Nanotechnology and Computers
The history of information technology has been largely a history of miniaturization based on a succession of switching devices, each smaller, faster, and cheaper to manufacture than its predecessor (Figure 1.1.1). The first general-purpose computers used vacuum tubes, but the tubes were replaced by the newly invented transistor in the early 1950s, and the discrete transistor soon gave way to the integrated circuit approach. Engineers and scientists believe that the silicon transistor will run up against fundamental physical limits to further miniaturization in perhaps as little as 10 to 15 years, when the channel length, a key transistor dimension, reaches something like 10 to 20 nm. Microelectronics will have become nanoelectronics, and information systems will be far more capable, less expensive, and more pervasive than they are today. Nevertheless, it is disquieting to think that today’s rapid progress in information technology may soon come to an end. Fortunately, the fundamental physical limits of the silicon transistor are not the fundamental limits of information technology. The smallest possible silicon transistor will probably still contain several million atoms, far more than the molecular-scale switches that are now being investigated in laboratories around the world.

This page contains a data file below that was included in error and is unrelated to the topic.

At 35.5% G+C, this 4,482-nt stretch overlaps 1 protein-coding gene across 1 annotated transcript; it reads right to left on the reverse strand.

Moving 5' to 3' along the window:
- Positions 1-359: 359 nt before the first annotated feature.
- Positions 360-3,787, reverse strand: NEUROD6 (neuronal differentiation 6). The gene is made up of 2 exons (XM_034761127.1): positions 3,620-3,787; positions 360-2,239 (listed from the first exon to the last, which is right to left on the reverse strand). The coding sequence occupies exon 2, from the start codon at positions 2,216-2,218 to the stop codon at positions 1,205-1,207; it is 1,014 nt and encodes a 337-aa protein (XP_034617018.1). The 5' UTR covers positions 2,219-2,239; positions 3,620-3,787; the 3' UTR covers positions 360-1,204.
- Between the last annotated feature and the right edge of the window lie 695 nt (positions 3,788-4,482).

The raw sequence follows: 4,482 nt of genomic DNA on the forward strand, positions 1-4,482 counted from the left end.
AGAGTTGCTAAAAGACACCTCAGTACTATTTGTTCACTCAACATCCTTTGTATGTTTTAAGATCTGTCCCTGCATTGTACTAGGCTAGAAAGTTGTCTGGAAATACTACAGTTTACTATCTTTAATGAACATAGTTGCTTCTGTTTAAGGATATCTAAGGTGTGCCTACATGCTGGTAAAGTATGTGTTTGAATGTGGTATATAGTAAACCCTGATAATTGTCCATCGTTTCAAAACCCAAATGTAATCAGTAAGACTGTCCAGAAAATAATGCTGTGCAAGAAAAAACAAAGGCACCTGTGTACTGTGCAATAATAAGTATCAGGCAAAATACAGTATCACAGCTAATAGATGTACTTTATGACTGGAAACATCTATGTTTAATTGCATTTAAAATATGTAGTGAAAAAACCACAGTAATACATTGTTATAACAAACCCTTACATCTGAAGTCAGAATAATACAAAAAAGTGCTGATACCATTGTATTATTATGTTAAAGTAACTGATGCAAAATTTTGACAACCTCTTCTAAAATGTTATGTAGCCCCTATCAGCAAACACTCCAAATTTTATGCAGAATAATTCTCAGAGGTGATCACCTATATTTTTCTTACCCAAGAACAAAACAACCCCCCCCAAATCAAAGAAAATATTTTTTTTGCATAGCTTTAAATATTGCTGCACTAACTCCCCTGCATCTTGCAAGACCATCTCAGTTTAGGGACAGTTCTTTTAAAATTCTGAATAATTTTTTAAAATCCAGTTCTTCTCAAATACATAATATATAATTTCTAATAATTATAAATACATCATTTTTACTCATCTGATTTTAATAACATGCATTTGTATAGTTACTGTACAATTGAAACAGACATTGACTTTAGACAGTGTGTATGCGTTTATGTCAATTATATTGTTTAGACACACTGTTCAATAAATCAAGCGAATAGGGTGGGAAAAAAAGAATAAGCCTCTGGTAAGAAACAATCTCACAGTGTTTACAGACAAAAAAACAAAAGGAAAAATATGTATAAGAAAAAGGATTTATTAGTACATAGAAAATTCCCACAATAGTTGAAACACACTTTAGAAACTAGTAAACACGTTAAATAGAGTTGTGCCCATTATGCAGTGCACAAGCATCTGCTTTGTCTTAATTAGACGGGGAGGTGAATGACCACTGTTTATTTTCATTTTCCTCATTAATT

But building one or a few molecular-scale devices in a laboratory does not constitute a revolution in information technology. To replace the silicon transistor, these new devices must be integrated into complex information processing systems with billions and eventually trillions of parts, all at low cost. Fortunately, molecular-scale components lend themselves to manufacturing processes based on chemical synthesis and self-assembly. By taking increasing advantage of these key tools of nanotechnology, it may be possible to put a cap on the amount of lithographic information required to specify a complex system, and thus a cap on the exponentially rising cost of semiconductor manufacturing tools. Thus, nanotechnology is probably the future of information processing, whether that processing is based on a nanoscale silicon transistor manufactured to tolerances partially determined by processes of chemical self-assembly or on one or more of the new molecular devices now emerging from the laboratory.
FIGURE 1.1.1 The increasing miniaturization of components in computing and information technology. Adapted from R. Kurzweil, The Age of Spiritual Machines, Penguin Books, 1999.